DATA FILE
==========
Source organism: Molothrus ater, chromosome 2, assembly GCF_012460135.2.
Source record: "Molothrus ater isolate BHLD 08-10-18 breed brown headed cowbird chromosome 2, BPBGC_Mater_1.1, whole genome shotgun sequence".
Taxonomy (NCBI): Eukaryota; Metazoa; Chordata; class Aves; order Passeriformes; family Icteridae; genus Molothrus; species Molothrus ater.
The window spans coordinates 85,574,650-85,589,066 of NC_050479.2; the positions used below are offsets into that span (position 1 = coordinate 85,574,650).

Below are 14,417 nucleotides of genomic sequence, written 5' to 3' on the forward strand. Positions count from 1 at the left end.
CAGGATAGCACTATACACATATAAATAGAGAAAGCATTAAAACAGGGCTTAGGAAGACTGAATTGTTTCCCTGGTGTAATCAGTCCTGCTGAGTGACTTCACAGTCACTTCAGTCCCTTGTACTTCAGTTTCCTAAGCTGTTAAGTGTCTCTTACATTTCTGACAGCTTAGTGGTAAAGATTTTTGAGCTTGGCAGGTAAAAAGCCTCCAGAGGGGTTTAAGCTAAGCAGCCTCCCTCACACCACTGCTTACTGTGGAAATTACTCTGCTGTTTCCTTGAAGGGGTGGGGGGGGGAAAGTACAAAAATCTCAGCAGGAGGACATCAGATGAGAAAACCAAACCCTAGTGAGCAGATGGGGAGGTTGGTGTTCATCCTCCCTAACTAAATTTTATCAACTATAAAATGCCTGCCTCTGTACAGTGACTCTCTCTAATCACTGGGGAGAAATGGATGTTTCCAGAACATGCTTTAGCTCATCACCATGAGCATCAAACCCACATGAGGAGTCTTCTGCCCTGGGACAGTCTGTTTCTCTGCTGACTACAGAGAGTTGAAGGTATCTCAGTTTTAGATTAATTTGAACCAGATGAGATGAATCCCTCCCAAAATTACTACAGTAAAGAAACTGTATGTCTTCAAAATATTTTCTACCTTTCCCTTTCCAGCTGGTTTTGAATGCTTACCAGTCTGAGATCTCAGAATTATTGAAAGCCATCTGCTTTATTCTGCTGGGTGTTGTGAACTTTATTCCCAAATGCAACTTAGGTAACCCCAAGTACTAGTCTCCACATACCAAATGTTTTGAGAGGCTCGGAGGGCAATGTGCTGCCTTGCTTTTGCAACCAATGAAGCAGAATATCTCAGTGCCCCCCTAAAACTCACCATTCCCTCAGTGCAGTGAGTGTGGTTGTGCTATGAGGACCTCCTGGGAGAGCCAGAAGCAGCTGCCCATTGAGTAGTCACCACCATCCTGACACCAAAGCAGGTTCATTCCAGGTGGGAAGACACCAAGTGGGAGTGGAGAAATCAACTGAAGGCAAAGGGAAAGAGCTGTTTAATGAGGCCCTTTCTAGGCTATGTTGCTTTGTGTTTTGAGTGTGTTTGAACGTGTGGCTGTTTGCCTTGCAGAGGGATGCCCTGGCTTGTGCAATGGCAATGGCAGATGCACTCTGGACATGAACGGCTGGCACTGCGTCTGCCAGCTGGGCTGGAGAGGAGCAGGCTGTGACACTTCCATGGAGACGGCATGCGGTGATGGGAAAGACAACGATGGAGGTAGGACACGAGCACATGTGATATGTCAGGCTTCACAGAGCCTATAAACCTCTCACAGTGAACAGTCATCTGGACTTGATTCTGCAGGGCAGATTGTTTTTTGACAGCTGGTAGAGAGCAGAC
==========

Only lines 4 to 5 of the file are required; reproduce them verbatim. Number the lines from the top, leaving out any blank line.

The window spans coordinates 85,574,650-85,589,066 of NC_050479.2; the positions used below are offsets into that span (position 1 = coordinate 85,574,650).

Below are 14,417 nucleotides of genomic sequence, written 5' to 3' on the forward strand. Positions count from 1 at the left end.